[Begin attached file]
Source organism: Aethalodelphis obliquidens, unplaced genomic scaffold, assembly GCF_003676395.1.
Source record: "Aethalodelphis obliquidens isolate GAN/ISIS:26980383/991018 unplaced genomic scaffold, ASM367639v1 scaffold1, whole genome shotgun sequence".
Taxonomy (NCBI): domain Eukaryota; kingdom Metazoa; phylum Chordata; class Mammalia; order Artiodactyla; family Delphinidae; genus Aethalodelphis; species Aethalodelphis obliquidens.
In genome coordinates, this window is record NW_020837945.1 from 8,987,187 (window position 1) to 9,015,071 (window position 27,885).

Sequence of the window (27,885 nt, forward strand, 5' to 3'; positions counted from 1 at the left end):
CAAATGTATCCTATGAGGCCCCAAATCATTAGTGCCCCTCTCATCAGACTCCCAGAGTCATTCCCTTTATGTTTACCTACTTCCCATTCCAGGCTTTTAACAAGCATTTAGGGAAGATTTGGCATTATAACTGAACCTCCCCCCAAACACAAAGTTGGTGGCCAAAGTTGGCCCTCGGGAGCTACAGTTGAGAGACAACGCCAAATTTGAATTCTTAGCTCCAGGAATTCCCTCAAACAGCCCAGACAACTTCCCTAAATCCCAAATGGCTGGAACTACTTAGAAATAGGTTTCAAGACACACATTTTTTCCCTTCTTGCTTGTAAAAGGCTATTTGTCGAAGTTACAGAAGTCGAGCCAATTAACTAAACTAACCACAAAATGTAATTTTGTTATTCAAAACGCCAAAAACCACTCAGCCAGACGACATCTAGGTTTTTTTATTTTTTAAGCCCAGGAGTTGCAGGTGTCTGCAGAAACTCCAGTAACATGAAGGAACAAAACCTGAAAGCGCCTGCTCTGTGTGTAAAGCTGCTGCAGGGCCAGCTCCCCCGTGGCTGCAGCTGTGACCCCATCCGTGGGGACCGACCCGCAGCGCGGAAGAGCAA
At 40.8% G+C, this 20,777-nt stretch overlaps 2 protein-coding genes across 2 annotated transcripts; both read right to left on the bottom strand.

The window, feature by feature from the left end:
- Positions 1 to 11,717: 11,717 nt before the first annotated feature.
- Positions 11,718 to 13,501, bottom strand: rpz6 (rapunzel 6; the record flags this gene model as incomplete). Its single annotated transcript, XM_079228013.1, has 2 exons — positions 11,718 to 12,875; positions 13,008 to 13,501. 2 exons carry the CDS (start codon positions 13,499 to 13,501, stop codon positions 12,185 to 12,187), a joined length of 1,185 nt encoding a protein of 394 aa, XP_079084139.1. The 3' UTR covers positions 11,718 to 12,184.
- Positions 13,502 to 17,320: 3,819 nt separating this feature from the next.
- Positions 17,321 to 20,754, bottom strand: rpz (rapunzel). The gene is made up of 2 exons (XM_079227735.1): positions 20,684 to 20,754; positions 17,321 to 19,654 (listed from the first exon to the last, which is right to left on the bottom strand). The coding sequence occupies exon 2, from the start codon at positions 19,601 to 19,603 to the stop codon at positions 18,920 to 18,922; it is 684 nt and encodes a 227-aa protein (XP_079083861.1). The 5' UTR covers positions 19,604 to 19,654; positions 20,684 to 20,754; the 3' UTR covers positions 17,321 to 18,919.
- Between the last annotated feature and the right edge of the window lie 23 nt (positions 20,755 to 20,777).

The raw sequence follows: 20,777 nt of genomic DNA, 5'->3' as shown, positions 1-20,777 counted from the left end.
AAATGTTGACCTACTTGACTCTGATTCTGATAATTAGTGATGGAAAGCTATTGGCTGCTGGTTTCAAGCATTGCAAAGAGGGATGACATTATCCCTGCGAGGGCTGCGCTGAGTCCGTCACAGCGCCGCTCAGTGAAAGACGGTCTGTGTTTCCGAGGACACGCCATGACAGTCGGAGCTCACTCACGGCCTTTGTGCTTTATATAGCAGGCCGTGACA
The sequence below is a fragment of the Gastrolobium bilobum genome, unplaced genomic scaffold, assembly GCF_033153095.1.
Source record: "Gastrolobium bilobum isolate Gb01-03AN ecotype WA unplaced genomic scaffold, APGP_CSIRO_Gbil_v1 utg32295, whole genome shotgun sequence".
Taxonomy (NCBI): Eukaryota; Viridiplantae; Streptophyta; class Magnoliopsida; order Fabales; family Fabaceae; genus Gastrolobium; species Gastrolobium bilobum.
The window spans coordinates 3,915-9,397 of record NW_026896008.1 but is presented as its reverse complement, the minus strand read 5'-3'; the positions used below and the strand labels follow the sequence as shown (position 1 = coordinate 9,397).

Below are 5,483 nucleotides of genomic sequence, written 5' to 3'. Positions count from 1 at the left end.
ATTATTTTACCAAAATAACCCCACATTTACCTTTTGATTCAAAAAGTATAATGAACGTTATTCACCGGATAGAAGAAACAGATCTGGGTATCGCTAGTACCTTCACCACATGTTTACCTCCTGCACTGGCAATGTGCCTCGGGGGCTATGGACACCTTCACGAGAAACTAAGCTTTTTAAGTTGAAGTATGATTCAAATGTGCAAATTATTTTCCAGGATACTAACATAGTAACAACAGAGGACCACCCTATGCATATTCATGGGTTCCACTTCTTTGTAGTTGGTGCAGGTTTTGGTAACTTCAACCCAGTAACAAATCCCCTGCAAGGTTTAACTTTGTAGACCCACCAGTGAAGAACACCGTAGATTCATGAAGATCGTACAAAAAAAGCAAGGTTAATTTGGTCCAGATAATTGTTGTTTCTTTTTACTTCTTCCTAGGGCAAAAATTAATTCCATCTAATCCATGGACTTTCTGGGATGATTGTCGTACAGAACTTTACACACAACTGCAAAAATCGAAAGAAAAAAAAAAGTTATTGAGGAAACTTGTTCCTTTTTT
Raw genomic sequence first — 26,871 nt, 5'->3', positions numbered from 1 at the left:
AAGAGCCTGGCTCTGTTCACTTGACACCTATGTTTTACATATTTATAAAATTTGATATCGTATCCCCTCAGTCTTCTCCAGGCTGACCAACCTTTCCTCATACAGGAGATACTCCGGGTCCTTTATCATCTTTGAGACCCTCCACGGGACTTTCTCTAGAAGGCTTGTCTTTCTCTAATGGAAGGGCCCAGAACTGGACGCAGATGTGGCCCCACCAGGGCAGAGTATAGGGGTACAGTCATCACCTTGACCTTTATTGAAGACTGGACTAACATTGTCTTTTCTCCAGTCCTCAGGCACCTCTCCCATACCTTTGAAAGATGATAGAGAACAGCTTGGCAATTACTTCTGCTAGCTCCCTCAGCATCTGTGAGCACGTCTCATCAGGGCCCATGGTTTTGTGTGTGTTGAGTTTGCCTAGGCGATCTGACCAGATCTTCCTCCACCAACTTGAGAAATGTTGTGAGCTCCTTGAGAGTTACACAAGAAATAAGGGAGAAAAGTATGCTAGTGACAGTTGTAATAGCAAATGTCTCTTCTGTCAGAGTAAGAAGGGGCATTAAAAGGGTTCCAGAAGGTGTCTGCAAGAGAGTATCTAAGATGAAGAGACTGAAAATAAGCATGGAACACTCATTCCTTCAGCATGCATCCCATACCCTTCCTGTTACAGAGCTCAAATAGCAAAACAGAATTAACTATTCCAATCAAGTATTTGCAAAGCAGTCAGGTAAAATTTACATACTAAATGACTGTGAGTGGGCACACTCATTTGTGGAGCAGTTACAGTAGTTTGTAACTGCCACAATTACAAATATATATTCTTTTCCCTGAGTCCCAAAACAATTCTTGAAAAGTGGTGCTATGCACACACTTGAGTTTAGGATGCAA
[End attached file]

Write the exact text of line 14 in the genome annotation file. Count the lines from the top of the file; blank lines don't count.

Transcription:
The raw sequence follows: 20,777 nt of genomic DNA, 5'->3' as shown, positions 1-20,777 counted from the left end.